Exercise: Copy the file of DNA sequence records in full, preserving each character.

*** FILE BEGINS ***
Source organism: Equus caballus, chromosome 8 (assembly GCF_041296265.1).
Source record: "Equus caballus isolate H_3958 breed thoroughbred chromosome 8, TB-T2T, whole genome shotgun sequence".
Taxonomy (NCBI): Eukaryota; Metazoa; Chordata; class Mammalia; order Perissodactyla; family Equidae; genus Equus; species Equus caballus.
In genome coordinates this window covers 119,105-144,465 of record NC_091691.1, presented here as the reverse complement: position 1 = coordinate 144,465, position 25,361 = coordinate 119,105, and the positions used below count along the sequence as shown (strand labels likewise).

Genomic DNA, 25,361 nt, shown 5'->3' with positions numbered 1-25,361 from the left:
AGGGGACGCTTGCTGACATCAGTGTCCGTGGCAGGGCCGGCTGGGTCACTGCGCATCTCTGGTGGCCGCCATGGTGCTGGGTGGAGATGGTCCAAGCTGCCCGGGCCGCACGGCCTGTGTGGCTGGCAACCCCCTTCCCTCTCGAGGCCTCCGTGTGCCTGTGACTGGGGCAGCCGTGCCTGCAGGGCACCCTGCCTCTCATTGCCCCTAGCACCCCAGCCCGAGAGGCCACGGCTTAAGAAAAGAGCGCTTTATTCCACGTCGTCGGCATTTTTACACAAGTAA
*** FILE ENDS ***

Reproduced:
Source organism: Equus caballus, chromosome 8 (assembly GCF_041296265.1).
Source record: "Equus caballus isolate H_3958 breed thoroughbred chromosome 8, TB-T2T, whole genome shotgun sequence".
Taxonomy (NCBI): Eukaryota; Metazoa; Chordata; class Mammalia; order Perissodactyla; family Equidae; genus Equus; species Equus caballus.
In genome coordinates this window covers 119,105-144,465 of record NC_091691.1, presented here as the reverse complement: position 1 = coordinate 144,465, position 25,361 = coordinate 119,105, and the positions used below count along the sequence as shown (strand labels likewise).

Genomic DNA, 25,361 nt, shown 5'->3' with positions numbered 1-25,361 from the left:
AGGGGACGCTTGCTGACATCAGTGTCCGTGGCAGGGCCGGCTGGGTCACTGCGCATCTCTGGTGGCCGCCATGGTGCTGGGTGGAGATGGTCCAAGCTGCCCGGGCCGCACGGCCTGTGTGGCTGGCAACCCCCTTCCCTCTCGAGGCCTCCGTGTGCCTGTGACTGGGGCAGCCGTGCCTGCAGGGCACCCTGCCTCTCATTGCCCCTAGCACCCCAGCCCGAGAGGCCACGGCTTAAGAAAAGAGCGCTTTATTCCACGTCGTCGGCATTTTTACACAAGTAA